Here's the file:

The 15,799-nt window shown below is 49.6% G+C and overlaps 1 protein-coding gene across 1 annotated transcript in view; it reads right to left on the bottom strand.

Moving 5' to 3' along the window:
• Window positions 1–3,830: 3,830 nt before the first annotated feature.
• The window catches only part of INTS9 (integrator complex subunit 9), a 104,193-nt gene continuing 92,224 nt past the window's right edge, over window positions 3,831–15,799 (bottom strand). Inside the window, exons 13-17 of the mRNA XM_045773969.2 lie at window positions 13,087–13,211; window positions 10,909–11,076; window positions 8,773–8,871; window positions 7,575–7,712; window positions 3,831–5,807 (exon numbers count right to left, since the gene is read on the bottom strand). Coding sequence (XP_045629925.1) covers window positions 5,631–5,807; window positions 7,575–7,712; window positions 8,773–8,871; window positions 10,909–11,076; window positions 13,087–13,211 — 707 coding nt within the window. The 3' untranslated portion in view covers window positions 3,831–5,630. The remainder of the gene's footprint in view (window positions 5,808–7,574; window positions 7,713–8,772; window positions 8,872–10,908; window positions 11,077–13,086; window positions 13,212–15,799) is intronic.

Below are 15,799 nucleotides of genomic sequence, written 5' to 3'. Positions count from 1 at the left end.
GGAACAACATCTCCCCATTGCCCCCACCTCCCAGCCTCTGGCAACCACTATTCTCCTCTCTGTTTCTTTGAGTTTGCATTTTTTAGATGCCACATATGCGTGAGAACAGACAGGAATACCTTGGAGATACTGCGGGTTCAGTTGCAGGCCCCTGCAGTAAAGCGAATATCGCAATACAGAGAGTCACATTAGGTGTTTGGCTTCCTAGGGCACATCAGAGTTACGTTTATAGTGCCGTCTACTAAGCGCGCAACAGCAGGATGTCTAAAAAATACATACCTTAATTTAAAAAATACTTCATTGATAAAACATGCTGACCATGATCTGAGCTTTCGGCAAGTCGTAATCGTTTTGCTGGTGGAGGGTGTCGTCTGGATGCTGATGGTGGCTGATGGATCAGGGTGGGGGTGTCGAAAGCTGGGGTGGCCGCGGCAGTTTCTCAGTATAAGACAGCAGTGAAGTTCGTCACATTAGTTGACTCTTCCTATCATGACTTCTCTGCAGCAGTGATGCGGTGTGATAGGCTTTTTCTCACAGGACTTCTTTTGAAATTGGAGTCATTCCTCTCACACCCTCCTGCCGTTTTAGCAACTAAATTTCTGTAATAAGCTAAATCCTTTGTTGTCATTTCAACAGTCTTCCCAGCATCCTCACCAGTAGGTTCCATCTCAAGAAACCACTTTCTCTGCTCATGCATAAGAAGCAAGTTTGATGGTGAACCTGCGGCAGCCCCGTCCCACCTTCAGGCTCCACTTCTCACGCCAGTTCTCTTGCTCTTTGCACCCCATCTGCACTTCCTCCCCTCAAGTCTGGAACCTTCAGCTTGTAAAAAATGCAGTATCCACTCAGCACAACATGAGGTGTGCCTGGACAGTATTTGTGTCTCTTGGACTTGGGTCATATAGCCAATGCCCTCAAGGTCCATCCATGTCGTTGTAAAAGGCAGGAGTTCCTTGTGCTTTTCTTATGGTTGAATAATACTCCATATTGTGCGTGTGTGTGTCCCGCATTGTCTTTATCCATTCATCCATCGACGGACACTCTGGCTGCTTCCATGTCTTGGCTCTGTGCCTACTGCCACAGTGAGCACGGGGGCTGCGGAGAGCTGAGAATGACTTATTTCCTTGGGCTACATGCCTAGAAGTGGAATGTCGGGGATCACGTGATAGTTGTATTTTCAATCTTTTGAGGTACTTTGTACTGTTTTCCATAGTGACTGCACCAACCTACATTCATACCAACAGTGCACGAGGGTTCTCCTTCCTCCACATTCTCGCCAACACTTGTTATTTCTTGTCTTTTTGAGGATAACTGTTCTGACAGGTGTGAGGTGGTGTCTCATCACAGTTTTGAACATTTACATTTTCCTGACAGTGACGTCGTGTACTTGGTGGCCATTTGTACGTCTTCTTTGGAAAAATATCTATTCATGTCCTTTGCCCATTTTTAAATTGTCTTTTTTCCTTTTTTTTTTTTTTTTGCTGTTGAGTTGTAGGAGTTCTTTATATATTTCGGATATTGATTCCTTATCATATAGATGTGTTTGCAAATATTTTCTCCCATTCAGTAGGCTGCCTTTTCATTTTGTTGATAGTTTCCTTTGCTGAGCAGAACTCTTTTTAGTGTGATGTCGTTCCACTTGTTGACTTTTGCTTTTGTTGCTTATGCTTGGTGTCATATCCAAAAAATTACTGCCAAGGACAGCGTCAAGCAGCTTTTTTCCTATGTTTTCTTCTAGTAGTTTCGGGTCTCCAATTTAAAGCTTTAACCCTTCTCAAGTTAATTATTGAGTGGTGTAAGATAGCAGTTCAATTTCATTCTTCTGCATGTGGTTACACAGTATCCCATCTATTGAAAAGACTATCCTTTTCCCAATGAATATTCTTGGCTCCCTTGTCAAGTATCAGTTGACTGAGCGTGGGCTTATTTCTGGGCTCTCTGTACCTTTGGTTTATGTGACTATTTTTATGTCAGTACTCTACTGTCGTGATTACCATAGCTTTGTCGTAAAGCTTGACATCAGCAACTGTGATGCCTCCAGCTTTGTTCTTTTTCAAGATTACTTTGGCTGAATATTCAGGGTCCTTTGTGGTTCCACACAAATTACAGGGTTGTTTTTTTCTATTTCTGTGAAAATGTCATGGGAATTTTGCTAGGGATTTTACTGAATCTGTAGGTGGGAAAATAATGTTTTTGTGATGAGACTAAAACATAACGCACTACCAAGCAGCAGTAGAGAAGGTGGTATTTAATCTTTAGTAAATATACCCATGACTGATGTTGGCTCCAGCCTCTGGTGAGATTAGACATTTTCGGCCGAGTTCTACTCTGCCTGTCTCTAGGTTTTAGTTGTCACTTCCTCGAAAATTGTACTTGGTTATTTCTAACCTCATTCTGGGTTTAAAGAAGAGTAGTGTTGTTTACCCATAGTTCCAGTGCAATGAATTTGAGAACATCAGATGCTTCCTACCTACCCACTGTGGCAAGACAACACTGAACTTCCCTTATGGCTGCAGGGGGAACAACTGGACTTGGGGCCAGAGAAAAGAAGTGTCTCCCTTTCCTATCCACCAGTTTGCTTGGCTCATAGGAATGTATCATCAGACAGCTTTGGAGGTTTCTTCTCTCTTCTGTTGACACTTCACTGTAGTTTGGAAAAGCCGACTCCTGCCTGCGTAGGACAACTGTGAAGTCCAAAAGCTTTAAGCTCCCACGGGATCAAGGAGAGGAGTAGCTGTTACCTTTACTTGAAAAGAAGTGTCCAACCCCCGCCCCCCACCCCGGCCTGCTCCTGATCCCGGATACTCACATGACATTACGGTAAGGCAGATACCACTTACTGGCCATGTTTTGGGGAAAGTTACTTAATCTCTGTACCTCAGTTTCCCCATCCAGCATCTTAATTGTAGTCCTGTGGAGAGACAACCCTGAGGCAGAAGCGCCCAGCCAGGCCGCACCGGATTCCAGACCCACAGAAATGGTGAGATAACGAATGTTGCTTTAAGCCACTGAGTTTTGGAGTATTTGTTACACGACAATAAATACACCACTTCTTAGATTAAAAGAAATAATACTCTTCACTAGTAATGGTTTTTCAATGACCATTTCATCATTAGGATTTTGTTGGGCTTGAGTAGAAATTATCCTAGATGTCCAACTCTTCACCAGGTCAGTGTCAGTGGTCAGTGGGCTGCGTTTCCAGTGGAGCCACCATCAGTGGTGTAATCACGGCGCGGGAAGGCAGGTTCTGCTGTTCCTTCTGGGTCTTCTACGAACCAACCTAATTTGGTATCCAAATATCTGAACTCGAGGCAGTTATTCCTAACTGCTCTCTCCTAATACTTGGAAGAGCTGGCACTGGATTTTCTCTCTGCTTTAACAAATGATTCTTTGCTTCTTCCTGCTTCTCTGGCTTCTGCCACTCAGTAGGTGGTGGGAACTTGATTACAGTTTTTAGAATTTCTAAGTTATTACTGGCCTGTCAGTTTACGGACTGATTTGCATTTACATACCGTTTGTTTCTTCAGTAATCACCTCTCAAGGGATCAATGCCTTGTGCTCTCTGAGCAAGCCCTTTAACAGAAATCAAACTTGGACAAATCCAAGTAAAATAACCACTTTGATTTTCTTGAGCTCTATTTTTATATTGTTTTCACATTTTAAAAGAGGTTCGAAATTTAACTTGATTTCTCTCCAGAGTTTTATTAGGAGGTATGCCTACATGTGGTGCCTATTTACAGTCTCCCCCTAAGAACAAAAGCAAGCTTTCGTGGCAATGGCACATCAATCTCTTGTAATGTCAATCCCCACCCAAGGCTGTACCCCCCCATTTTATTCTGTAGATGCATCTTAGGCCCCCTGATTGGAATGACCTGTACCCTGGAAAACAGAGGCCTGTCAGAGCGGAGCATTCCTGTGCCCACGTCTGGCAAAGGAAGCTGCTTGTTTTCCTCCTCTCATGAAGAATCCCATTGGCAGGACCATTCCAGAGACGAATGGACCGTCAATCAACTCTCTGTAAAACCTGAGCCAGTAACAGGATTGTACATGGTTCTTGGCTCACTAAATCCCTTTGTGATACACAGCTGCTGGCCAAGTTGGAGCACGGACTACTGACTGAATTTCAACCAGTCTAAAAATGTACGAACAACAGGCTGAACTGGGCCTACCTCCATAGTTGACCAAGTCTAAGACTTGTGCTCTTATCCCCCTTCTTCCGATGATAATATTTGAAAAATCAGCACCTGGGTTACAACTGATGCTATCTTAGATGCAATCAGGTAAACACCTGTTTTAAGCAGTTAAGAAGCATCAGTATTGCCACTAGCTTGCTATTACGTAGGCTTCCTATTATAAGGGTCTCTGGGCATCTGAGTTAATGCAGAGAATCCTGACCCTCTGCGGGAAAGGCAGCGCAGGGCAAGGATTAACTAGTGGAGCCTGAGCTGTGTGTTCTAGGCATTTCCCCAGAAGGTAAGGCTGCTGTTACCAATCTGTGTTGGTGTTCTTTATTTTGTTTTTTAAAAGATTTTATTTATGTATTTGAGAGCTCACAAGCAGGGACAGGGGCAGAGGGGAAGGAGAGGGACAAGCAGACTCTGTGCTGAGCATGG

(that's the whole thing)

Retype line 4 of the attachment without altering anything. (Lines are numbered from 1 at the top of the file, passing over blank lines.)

• The window catches only part of INTS9 (integrator complex subunit 9), a 104,193-nt gene continuing 92,224 nt past the window's right edge, over window positions 3,831–15,799 (bottom strand). Inside the window, exons 13-17 of the mRNA XM_045773969.2 lie at window positions 13,087–13,211; window positions 10,909–11,076; window positions 8,773–8,871; window positions 7,575–7,712; window positions 3,831–5,807 (exon numbers count right to left, since the gene is read on the bottom strand). Coding sequence (XP_045629925.1) covers window positions 5,631–5,807; window positions 7,575–7,712; window positions 8,773–8,871; window positions 10,909–11,076; window positions 13,087–13,211 — 707 coding nt within the window. The 3' untranslated portion in view covers window positions 3,831–5,630. The remainder of the gene's footprint in view (window positions 5,808–7,574; window positions 7,713–8,772; window positions 8,872–10,908; window positions 11,077–13,086; window positions 13,212–15,799) is intronic.